October 27th, 2006

this week in comp.lang.lisp

Don't believe the haters. It's still fun to read comp.lang.lisp! This week had some nice articles.

  • Paolo Amoroso pointed out a great resource in <877iyp350t.fsf@plato.moon.paoloamoroso.it>:
    For MOP nirvana and enlightenment, see:
      Open Implementations and Metaobject Protocols
      by Gregor Kiczales and Andreas Paepcke
    If I had to pick a subtitle, I would say "MOPs demystified".  Print
    the document and read it on your favorite chair in a quiet room.

    From the "Introduction" section of the referenced PDF:

    The work presented in this book is based on the observation that much of the complexity in current application programs comes from the application programmer having to 'code around' deficiencies in the underlying operating system, programming language, object system or other substrate software. This happens when the application programmer would like a specific feature or behavior that the substrate does not provide.

    But this book does not propose that substrate software should just "have more features to please more programmers." Instead, it suggests that substrates should be open in a way that allows programmers access to and control over the substrate's implementation in a way that allows the programmer to tailor the substrate to the needs of a particular application. This is called open implementation.

    Looks good.

  • Much of the time on comp.lang.lisp, novices react to criticism with defensiveness and hostility, and treat any questioning of their behavior as a personal attack. That's why it was refreshing to see <1161788613.364200.98730@e3g2000cwe.googlegroups.com>:
    > I saw your explanation to other noobs. Made no sense to me. Instead of
    > searching for a pithy way of synopsizing what is going, it actually
    > would be easier simply to learn what is going on. In full. The shortcut
    > thinking of your synopsis is too lossy, and macro-writing requires
    > precise understanding of what is going on.
    You remind me of my early experiences learning French. It was often the
    case that students who thought they were speaking French could easily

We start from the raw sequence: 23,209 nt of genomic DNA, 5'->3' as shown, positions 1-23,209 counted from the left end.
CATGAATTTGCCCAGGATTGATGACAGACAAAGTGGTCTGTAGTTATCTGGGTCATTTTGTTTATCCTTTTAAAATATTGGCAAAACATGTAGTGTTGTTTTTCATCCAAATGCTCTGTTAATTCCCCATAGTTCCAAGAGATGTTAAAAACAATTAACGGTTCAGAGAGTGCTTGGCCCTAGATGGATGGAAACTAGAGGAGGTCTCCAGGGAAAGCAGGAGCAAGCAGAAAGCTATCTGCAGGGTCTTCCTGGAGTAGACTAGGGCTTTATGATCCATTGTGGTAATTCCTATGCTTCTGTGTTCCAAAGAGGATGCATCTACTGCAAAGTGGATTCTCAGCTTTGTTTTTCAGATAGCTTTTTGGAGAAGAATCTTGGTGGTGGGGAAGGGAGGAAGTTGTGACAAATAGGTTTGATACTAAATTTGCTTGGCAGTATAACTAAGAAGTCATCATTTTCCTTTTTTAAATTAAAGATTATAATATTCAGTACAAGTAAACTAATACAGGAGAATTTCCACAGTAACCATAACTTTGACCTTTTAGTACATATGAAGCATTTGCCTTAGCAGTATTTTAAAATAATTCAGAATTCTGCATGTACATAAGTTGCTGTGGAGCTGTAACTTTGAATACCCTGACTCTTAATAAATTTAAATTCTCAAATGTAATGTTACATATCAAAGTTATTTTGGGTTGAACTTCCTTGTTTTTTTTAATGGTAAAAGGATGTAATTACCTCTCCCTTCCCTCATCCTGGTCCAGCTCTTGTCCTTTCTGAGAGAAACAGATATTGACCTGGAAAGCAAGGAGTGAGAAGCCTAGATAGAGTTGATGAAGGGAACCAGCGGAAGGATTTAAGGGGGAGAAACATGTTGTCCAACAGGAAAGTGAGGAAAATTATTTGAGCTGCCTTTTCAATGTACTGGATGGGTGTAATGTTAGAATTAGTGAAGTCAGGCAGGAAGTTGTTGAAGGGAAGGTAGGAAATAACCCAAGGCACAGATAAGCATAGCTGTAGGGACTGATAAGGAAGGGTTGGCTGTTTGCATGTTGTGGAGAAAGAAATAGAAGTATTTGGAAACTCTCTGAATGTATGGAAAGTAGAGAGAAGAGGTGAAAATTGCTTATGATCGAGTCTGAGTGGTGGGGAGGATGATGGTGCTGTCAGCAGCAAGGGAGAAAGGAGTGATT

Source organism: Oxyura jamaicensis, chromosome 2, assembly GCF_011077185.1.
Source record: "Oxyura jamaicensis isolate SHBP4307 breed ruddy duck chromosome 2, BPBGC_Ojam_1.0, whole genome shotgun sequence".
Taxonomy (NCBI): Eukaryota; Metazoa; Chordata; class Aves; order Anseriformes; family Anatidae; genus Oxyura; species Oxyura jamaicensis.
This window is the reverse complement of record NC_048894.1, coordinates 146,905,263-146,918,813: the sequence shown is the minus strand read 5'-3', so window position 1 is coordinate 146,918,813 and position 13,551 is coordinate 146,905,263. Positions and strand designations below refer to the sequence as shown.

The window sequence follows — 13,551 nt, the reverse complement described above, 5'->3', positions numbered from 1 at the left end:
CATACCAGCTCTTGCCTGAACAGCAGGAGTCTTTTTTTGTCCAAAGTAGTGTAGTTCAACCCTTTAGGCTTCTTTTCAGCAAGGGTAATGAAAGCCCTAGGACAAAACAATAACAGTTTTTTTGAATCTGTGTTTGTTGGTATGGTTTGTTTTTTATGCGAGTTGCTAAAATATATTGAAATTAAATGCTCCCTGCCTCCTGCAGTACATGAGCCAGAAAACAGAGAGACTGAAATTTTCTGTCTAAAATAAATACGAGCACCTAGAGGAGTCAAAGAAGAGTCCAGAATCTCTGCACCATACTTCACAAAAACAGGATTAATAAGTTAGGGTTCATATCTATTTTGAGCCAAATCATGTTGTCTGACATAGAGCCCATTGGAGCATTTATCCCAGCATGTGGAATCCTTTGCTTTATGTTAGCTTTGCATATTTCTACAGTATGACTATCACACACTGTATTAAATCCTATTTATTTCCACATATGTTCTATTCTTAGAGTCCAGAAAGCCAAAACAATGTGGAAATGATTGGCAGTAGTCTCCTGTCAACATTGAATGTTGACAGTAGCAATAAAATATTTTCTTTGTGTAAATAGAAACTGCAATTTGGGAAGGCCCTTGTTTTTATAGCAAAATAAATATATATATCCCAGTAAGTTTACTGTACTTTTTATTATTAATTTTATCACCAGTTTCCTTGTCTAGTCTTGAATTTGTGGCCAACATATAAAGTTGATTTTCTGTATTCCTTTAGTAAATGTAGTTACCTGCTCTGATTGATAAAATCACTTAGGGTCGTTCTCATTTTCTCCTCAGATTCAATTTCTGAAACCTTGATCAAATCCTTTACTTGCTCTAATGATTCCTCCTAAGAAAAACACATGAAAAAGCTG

understand eachother while the francophones around them found them
    difficult to understand. This was caused by the students having access
    to English grammar and phonetics when interpreting the "French"
    utterances. For example, beginners have no trouble with, "le brun
    chaisses" even though the gender of the article is wrong, the adjective
    is in the wrong place, and so on.
    All that to say, I'm sorry that it seems I still have not entirely
    figured out defmacro's treatment of arguments. I thought I had, and I
    thought I was putting it in terms other newbies could understand.
    Thanks for pointing out that I'm still missing something.

  • Robert Strandh gave the best summary I've yet seen of CLIM in <6wodrywdsw.fsf@serveur5.labri.fr>:
    CLIM has a "command loop" that is at a higher level than an event loop
    and that:
      * acquires a command.  You might satisfy this demand by clicking on
        a menu item, by typing the name of a command, by hitting some kind
        of keystroke, by pressing a button, or by pressing some visible
        object with a command associated with it ;
      * acquires the arguments required by that command.  These arguments
        are often associated with a "presentation type", and visible
        objects of the right presentation type can be clicked on to
        satisfy this demand.  You can also type a textual representation
        of the argument, using completion, or you can use a context menu ;
      * calls the command on its arguments, usually resulting in some
        significant modification of the "model", i.e. the data structure
        representing your application logic ;
      * calls a redisplay routine (which might use incremental redisplay)
        to update your views of the model.
    Writing a CLIM application therefore consists of:
      * writing CLIM commands that modify the model independently of how
        those commands are invoked, and which may take application objects
        as arguments ;
      * writing display routines that turns the model (and possibly some
        "view" object) into a collection of visible representations
        (having presentation types) of application objects ;
      * writing completion routines that allows you to type in application
        objects (of a certain presentation type) using completions ;
      * independently deciding how commands are to be invoked (menus,
        buttons, presentations, textual commands, etc). 
    By using CLIM as a mediator of command invocation and argument
    acquisition, you can obtain some very modular code indeed. 

Keep digging for the ponies!



If you're reading this in some other place than Planet Lisp, go take a peek at Planet Lisp.

For each blog to which Planet Lisp subscribes, I made a little graph showing how frequently that blog has had its posts in Planet Lisp. It appears in the right-hand sidebar of the page. There are twenty-six bars, and each bar represents two weeks, so the graph goes back a year. Each vertical pixel represents one post, except when there are zero posts (I still write out one pixel of the bar, in a lighter gray) and when there are more than 16 posts (I write out 16 pixels, with a red strip across the top). Here are a few examples:

  • Zach Beane
  • Gary King
  • Paul Dietz

(Come back, Paul!)

The idea is from Tufte, and the choice of bars is from sparkline.org. The code is, of course, written in pure Lisp and uses skippy to write out GIF files.

It's a little embarrassing to have so many flatliners, so I may use this info to prune some feeds in the near future.